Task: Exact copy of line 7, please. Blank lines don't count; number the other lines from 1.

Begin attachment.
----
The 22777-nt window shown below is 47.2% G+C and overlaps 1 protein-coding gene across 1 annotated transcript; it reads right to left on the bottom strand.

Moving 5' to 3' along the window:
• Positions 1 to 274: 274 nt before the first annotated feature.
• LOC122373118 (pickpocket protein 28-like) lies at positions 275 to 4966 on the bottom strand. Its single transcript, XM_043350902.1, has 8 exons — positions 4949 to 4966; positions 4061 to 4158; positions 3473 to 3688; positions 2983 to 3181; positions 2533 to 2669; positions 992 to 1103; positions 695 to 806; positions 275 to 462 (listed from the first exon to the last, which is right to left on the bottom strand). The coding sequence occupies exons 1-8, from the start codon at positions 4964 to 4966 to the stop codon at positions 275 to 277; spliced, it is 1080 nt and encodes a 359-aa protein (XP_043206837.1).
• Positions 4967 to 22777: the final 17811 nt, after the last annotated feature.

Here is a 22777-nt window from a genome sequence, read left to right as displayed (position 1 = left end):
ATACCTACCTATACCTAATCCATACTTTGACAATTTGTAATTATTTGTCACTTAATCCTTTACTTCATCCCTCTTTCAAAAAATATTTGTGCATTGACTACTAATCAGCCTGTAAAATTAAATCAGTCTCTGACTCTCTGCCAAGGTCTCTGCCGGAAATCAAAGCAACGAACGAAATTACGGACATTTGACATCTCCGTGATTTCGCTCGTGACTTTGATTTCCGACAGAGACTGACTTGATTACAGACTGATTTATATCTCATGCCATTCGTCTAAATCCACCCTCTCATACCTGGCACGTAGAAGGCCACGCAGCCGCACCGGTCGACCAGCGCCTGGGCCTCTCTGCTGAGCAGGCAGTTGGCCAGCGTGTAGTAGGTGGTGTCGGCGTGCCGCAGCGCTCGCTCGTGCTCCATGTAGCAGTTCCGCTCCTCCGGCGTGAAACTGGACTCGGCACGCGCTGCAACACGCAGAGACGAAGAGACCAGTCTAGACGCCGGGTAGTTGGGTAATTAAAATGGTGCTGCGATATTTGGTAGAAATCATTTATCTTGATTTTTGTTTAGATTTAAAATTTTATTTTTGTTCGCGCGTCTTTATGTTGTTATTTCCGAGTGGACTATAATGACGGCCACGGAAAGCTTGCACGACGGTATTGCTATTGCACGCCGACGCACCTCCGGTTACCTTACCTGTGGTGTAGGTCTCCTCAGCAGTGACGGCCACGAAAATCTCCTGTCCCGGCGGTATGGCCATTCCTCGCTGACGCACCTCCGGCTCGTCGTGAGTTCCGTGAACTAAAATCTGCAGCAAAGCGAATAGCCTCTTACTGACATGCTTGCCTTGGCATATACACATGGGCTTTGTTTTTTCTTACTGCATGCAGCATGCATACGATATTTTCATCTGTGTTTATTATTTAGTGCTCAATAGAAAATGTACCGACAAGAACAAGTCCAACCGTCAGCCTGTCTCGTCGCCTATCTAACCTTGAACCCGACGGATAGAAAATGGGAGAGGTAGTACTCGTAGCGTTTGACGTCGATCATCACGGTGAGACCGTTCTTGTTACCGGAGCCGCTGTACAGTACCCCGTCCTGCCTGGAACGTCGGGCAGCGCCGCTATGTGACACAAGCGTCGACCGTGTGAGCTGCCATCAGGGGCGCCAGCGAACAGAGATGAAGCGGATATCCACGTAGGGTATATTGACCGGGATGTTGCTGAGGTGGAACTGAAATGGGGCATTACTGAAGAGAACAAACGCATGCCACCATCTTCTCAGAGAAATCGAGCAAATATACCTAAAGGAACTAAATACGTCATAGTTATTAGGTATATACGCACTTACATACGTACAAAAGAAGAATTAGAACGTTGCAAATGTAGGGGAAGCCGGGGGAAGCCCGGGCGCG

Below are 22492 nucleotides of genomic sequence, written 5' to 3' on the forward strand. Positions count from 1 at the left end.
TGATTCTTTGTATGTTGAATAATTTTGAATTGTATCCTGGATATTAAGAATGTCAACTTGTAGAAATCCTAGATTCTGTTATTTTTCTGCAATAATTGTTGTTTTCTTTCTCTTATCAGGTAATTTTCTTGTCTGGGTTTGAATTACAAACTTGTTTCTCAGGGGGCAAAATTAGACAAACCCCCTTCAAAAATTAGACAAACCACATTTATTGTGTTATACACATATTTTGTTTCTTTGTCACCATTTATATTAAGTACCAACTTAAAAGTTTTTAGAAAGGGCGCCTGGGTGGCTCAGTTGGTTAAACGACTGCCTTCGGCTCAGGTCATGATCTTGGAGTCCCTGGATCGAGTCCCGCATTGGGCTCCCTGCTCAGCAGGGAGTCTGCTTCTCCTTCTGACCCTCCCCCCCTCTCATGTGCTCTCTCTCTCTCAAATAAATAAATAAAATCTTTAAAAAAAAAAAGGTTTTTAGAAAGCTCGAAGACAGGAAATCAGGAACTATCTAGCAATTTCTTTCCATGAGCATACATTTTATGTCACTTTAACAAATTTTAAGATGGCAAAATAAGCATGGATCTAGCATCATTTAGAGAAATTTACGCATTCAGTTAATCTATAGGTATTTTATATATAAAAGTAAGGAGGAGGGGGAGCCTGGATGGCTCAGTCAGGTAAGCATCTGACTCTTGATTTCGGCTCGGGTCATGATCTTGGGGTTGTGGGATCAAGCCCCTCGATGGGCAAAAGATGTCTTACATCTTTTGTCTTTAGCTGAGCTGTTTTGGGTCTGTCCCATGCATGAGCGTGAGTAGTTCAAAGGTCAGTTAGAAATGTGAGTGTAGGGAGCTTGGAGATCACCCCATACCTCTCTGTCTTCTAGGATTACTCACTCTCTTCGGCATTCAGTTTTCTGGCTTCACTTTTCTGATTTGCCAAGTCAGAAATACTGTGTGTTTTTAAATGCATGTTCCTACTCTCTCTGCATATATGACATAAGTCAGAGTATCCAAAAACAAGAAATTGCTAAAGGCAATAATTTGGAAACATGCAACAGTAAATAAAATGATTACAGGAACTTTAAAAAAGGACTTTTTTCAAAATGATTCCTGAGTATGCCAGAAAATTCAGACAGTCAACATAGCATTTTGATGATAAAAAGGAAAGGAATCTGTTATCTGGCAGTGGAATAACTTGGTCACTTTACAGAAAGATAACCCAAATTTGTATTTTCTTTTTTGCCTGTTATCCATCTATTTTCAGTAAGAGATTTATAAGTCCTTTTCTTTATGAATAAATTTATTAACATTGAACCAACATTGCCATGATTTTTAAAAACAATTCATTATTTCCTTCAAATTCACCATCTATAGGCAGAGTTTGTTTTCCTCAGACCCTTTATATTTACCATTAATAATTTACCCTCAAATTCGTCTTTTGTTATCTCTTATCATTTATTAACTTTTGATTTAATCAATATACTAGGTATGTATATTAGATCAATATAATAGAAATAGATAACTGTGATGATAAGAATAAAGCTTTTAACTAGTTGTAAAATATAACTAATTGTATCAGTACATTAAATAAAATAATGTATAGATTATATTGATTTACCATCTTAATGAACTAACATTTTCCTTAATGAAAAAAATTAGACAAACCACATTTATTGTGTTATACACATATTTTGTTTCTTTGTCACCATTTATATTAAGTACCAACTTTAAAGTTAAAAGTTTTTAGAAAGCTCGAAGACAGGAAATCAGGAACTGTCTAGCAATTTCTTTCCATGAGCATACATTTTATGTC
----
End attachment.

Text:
ATACCTACCTATACCTAATCCATACTTTGACAATTTGTAATTATTTGTCACTTAATCCTTTACTTCATCCCTCTTTCAAAAAATATTTGTGCATTGACTACTAATCAGCCTGTAAAATTAAATCAGTCTCTGACTCTCTGCCAAGGTCTCTGCCGGAAATCAAAGCAACGAACGAAATTACGGACATTTGACATCTCCGTGATTTCGCTCGTGACTTTGATTTCCGACAGAGACTGACTTGATTACAGACTGATTTATATCTCATGCCATTCGTCTAAATCCACCCTCTCATACCTGGCACGTAGAAGGCCACGCAGCCGCACCGGTCGACCAGCGCCTGGGCCTCTCTGCTGAGCAGGCAGTTGGCCAGCGTGTAGTAGGTGGTGTCGGCGTGCCGCAGCGCTCGCTCGTGCTCCATGTAGCAGTTCCGCTCCTCCGGCGTGAAACTGGACTCGGCACGCGCTGCAACACGCAGAGACGAAGAGACCAGTCTAGACGCCGGGTAGTTGGGTAATTAAAATGGTGCTGCGATATTTGGTAGAAATCATTTATCTTGATTTTTGTTTAGATTTAAAATTTTATTTTTGTTCGCGCGTCTTTATGTTGTTATTTCCGAGTGGACTATAATGACGGCCACGGAAAGCTTGCACGACGGTATTGCTATTGCACGCCGACGCACCTCCGGTTACCTTACCTGTGGTGTAGGTCTCCTCAGCAGTGACGGCCACGAAAATCTCCTGTCCCGGCGGTATGGCCATTCCTCGCTGACGCACCTCCGGCTCGTCGTGAGTTCCGTGAACTAAAATCTGCAGCAAAGCGAATAGCCTCTTACTGACATGCTTGCCTTGGCATATACACATGGGCTTTGTTTTTTCTTACTGCATGCAGCATGCATACGATATTTTCATCTGTGTTTATTATTTAGTGCTCAATAGAAAATGTACCGACAAGAACAAGTCCAACCGTCAGCCTGTCTCGTCGCCTATCTAACCTTGAACCCGACGGATAGAAAATGGGAGAGGTAGTACTCGTAGCGTTTGACGTCGATCATCACGGTGAGACCGTTCTTGTTACCGGAGCCGCTGTACAGTACCCCGTCCTGCCTGGAACGTCGGGCAGCGCCGCTATGTGACACAAGCGTCGACCGTGTGAGCTGCCATCAGGGGCGCCAGCGAACAGAGATGAAGCGGATATCCACGTAGGGTATATTGACCGGGATGTTGCTGAGGTGGAACTGAAATGGGGCATTACTGAAGAGAACAAACGCATGCCACCATCTTCTCAGAGAAATCGAGCAAATATACCTAAAGGAACTAAATACGTCATAGTTATTAGGTATATACGCACTTACATACGTACAAAAGAAGAATTAGAACGTTGCAAATGTAGGGGAAGCCGGGGGAAGCCCGGGCGCG